Anna Lai Hipp transforms Hilo parks, 1937.

Hilo Parks Are Improved Under Woman’s Direction

What a woman park superintendent can do in three weeks is shown by the improvements in local parks accomplished by Mrs. Anna Lai Hipp, member of the park commission for four years, who has been substituting as park superintendent during the past three weeks during the vacation leave of the superintendent, Manuel Tavares. Mrs. Lai Hipp’s duties as acting superintendent end today.

An inspection tour of all the local parks Friday showed definite improvement during the three weeks’ period under Mrs. Lai Hipp.

And the best part of it all is that Mrs. Lai Hipp brought about the improvements with the same group of men who are always kept at work in the parks and with the same amount of money allotted for the work.

Perhaps the best piece of improvement work done by Mrs. Lai Hipp was Reeds bay park where in one day she had the men haul large rocks from Keaukaha which were placed on the boundary lines of the park area. Due to bad weather these stones had not been painted white, but when painted, they will be an added attraction on the park grounds as well as being practical.

“The park commission wants to protect the grass in this park, especially near the Yacht club. Many motorists have built roads on the grass by continually going over it,” Mrs. Lai Hipp said.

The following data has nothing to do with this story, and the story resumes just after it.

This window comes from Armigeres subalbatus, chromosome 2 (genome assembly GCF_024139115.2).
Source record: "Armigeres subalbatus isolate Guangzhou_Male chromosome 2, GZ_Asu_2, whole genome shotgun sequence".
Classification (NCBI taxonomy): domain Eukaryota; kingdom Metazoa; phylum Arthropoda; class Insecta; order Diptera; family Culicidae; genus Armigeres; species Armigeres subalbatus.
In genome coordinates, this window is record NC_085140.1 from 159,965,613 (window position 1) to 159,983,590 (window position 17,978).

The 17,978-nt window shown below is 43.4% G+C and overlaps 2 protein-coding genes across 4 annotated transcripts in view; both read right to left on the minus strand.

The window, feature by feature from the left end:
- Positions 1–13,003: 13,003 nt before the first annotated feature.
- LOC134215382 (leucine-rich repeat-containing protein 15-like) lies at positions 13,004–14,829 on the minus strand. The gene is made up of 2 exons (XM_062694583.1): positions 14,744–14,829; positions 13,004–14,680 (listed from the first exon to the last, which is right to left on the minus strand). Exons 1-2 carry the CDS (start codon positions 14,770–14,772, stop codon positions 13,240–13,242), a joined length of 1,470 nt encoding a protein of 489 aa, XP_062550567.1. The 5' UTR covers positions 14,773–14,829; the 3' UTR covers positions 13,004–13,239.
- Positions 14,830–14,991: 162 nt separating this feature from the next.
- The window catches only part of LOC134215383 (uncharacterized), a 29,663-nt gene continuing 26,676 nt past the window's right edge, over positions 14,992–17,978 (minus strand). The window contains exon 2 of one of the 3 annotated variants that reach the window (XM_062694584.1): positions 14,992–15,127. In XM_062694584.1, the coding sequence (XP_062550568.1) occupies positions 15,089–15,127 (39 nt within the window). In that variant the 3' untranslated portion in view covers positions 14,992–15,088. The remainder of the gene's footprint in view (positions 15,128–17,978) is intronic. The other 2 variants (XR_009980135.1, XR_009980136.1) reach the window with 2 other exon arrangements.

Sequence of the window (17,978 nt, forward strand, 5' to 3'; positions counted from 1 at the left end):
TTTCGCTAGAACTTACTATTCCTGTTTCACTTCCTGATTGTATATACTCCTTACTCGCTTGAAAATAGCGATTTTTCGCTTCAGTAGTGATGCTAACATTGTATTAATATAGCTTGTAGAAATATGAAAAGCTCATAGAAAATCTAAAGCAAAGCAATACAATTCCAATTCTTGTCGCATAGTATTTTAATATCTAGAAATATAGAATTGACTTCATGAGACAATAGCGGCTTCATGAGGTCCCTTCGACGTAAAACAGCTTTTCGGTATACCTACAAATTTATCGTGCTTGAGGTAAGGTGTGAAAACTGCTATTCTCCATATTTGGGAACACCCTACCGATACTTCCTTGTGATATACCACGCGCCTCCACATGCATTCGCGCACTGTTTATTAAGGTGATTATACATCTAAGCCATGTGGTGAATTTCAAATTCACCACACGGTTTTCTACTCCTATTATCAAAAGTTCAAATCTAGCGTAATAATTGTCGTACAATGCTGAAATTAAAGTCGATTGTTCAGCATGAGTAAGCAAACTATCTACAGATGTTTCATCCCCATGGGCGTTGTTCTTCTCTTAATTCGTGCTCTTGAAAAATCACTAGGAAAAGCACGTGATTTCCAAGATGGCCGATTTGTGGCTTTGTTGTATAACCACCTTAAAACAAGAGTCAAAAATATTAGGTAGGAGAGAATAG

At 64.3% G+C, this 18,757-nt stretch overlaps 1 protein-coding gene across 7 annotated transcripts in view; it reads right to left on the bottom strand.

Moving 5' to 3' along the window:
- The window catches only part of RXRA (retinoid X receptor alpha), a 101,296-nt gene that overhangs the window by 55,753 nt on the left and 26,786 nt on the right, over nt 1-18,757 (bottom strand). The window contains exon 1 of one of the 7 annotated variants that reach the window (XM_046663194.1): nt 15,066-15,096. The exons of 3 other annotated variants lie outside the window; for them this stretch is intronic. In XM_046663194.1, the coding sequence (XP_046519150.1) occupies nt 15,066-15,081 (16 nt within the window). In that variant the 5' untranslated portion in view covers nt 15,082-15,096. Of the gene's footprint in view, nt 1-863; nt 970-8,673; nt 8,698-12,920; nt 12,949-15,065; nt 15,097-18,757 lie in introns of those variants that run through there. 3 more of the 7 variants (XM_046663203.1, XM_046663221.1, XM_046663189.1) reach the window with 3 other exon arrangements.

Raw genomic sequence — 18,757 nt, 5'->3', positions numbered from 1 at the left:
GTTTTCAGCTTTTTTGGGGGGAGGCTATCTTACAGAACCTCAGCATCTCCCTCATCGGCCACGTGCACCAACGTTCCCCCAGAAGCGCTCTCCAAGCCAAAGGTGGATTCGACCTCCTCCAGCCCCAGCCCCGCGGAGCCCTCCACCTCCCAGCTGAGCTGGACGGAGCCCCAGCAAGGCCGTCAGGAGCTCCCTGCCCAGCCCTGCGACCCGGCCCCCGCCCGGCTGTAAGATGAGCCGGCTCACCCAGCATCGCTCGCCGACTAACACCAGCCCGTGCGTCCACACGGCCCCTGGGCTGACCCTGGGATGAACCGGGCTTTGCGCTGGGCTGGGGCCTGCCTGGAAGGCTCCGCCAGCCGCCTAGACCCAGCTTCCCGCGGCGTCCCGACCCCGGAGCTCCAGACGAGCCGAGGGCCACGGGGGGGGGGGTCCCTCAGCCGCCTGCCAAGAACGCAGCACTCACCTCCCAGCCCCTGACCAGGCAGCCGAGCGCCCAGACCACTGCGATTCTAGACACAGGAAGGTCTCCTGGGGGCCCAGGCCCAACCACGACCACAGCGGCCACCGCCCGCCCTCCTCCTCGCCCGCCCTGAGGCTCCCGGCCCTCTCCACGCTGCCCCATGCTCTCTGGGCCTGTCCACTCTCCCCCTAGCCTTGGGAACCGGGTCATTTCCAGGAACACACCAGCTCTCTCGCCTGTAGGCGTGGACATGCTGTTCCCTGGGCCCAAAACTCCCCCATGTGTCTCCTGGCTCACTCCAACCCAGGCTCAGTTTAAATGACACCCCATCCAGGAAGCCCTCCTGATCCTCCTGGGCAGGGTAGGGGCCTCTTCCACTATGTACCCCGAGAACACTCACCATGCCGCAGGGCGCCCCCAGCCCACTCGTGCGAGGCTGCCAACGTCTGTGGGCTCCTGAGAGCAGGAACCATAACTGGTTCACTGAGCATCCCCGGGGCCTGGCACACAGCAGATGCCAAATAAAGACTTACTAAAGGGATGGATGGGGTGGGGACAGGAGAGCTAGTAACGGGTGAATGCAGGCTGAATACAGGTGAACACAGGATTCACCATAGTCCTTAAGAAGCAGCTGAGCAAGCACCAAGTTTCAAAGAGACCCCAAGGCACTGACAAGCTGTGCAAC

Plants in Bloom

At Liliuokalani park the tall weeds and bushes which had almost obstructed the view of the Japanese house from the main road were hauled away. Care has been given the azalea plants and now over 50 plants are in bloom.

On Coconut island scores of full-grown coconut palms have been planted in the places where trees were scarce. The planting was done entirely under Mrs. Lai Hipp’s supervision.

Mooheau park, parts of which were an eyesore, had been Mrs. Lai Hipp’s worry for sometime. Large stumps of trees at the Puna end of the park, which had rotted at the roots, were dug up by wedges and sledge hammers and the holes filled with dirt. Grass will be planted there are a nice lawn will be the result. Large stacks of pipes, rubbish and odds and ends clotted up the entire Puna end toward the beach, and these were hauled away. California grass, “honohono” grass and rubbish were hauled away by the truckloads.

The lovely palm trees lining Kamehameha Ave. in the Shinmachi district in front of the Royal theater were kept in good shape and old leaves trimmed under Mrs. Lai Hipp’s direction. The trees in the Puna end of this small park belong to the Hawaii Consolidated Railway and the Hilo Iron Works and should be taken care of by them, Mrs. Lai Hipp said.

Another piece of good work done by Mrs. Lai Hipp is at Rainbow Falls park where two trees which were too close to the Hilo Memorial hospital nurses’ cottage were cut down and truckloads of grass were taken away. Weeds had covered the lovely stone walks in the park and Mrs. Lai Hipp saw to it that they were pulled out.

For the past three weeks Mrs. Lai Hipp has visited and superintended the work in all the local parks at least twice a day. Hedges have been trimmed, grass pulled out, rubbish hauled away and new tree planted—all during the short space of three weeks along with the routine work the park workers do in lawnmowing the grass and picking up rubbish.

(Hoku o Hawaii, 3/24/1937, p. 1)

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Ka Hoku o Hawaii, Volume XXXI, Number 48, Aoao 1. Maraki 24, 1937.

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